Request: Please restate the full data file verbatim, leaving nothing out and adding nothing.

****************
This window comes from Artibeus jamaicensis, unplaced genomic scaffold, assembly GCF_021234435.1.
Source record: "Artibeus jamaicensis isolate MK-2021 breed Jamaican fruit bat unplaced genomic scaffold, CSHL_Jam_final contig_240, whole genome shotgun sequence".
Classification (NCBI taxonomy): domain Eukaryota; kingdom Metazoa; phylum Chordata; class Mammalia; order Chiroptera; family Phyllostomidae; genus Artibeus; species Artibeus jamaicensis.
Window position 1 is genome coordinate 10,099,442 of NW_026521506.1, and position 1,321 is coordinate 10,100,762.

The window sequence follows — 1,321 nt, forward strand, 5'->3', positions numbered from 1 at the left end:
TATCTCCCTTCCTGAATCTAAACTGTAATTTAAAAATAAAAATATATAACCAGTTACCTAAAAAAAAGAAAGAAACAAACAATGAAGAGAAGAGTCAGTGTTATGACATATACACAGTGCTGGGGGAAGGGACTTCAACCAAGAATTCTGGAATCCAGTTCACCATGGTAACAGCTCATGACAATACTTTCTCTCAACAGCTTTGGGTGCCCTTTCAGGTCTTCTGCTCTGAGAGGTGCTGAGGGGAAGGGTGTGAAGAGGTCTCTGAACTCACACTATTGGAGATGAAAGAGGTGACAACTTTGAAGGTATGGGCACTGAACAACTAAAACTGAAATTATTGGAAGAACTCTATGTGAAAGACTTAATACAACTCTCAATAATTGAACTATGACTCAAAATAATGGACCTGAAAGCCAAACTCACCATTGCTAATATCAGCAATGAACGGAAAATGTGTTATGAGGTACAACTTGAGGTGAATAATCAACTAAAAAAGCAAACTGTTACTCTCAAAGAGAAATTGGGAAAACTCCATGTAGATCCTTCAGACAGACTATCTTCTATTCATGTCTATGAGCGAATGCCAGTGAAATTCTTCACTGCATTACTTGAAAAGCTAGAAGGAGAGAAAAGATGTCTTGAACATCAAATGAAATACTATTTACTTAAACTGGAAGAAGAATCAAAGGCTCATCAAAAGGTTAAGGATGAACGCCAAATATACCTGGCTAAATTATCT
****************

This window comes from Artibeus jamaicensis, unplaced genomic scaffold, assembly GCF_021234435.1.
Source record: "Artibeus jamaicensis isolate MK-2021 breed Jamaican fruit bat unplaced genomic scaffold, CSHL_Jam_final contig_240, whole genome shotgun sequence".
Classification (NCBI taxonomy): domain Eukaryota; kingdom Metazoa; phylum Chordata; class Mammalia; order Chiroptera; family Phyllostomidae; genus Artibeus; species Artibeus jamaicensis.
Window position 1 is genome coordinate 10,099,442 of NW_026521506.1, and position 1,321 is coordinate 10,100,762.

The window sequence follows — 1,321 nt, forward strand, 5'->3', positions numbered from 1 at the left end:
TATCTCCCTTCCTGAATCTAAACTGTAATTTAAAAATAAAAATATATAACCAGTTACCTAAAAAAAAGAAAGAAACAAACAATGAAGAGAAGAGTCAGTGTTATGACATATACACAGTGCTGGGGGAAGGGACTTCAACCAAGAATTCTGGAATCCAGTTCACCATGGTAACAGCTCATGACAATACTTTCTCTCAACAGCTTTGGGTGCCCTTTCAGGTCTTCTGCTCTGAGAGGTGCTGAGGGGAAGGGTGTGAAGAGGTCTCTGAACTCACACTATTGGAGATGAAAGAGGTGACAACTTTGAAGGTATGGGCACTGAACAACTAAAACTGAAATTATTGGAAGAACTCTATGTGAAAGACTTAATACAACTCTCAATAATTGAACTATGACTCAAAATAATGGACCTGAAAGCCAAACTCACCATTGCTAATATCAGCAATGAACGGAAAATGTGTTATGAGGTACAACTTGAGGTGAATAATCAACTAAAAAAGCAAACTGTTACTCTCAAAGAGAAATTGGGAAAACTCCATGTAGATCCTTCAGACAGACTATCTTCTATTCATGTCTATGAGCGAATGCCAGTGAAATTCTTCACTGCATTACTTGAAAAGCTAGAAGGAGAGAAAAGATGTCTTGAACATCAAATGAAATACTATTTACTTAAACTGGAAGAAGAATCAAAGGCTCATCAAAAGGTTAAGGATGAACGCCAAATATACCTGGCTAAATTATCT